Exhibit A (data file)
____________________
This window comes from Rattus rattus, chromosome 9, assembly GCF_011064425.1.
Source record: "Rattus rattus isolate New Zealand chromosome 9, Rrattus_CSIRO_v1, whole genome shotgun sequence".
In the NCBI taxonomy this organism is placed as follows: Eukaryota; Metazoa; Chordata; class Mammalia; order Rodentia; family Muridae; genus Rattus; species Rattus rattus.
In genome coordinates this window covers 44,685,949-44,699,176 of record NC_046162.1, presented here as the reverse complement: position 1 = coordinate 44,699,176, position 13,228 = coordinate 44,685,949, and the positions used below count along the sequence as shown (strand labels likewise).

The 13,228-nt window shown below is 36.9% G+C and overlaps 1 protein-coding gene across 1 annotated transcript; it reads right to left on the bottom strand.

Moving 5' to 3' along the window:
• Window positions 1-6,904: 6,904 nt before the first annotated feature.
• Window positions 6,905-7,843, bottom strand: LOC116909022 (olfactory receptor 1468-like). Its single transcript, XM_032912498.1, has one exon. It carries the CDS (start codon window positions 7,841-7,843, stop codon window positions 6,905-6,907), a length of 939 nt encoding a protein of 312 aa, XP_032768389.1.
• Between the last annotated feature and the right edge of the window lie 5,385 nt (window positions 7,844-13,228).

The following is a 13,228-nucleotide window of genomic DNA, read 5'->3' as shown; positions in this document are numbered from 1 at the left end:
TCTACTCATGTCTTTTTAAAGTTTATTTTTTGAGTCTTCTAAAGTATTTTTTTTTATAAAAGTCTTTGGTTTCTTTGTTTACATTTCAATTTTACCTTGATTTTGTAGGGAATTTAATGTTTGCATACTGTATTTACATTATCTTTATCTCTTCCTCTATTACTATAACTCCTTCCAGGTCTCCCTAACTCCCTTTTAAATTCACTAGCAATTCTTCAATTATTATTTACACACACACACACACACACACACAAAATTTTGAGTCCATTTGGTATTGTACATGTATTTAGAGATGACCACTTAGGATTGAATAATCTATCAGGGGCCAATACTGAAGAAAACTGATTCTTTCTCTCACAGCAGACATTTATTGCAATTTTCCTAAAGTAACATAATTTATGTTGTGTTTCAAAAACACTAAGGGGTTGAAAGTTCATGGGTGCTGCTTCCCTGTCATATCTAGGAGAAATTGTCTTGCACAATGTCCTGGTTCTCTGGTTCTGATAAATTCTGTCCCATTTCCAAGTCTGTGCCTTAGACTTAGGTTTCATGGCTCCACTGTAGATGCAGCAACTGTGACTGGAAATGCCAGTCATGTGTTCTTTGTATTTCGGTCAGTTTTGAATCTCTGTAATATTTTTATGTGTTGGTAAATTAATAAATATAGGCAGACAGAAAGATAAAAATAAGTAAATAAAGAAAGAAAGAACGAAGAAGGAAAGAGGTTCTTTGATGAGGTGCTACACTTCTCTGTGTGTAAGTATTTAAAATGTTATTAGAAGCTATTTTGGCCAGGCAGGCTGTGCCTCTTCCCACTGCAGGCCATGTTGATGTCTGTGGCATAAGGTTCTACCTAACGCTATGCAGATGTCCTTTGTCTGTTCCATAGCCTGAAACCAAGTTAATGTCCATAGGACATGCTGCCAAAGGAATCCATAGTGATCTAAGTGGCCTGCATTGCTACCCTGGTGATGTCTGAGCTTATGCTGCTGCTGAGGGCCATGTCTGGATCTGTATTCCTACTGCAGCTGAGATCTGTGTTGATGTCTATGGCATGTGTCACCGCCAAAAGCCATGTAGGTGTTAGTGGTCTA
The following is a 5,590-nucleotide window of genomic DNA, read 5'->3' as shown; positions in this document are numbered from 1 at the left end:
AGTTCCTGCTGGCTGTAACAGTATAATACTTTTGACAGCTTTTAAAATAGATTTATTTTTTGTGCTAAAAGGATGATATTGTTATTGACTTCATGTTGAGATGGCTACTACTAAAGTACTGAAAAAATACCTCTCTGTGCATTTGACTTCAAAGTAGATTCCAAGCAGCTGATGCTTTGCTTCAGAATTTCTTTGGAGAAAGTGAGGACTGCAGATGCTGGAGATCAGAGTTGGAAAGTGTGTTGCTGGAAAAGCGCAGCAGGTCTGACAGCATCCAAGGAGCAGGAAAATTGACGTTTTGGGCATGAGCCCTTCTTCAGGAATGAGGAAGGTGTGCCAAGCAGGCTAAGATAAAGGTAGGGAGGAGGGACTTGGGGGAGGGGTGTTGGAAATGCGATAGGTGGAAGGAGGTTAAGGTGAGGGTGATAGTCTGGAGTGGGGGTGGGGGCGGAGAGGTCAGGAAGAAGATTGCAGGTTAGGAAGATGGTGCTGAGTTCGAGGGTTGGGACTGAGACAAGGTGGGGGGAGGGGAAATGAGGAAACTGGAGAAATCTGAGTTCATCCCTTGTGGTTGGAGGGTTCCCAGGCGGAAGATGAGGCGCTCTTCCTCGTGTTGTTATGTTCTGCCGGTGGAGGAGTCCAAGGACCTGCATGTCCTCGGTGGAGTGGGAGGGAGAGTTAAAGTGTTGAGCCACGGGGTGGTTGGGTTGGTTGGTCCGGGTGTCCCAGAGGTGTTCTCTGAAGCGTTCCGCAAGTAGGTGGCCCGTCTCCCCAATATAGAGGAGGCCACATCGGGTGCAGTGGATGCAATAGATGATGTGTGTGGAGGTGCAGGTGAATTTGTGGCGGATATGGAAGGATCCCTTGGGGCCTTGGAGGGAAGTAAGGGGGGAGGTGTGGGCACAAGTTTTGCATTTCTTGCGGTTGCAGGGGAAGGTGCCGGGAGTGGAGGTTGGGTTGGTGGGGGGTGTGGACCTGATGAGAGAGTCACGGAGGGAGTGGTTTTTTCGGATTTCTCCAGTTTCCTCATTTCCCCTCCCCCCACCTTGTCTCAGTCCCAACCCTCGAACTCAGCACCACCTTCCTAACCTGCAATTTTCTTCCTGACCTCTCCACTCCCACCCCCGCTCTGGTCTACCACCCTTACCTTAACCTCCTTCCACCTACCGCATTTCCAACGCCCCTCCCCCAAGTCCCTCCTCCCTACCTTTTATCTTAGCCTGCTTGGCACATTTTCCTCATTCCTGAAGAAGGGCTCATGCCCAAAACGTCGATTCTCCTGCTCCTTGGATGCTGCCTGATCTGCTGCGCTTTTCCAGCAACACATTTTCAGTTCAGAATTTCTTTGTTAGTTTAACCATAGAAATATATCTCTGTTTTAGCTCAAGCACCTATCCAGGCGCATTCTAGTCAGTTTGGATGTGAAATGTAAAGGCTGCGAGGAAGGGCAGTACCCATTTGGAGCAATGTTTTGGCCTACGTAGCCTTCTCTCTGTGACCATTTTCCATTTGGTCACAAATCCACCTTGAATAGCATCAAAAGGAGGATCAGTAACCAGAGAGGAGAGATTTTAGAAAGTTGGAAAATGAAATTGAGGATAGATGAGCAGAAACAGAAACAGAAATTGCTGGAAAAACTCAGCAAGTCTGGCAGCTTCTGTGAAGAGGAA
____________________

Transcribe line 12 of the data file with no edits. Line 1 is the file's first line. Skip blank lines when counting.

The following is a 5,590-nucleotide window of genomic DNA, read 5'->3' as shown; positions in this document are numbered from 1 at the left end: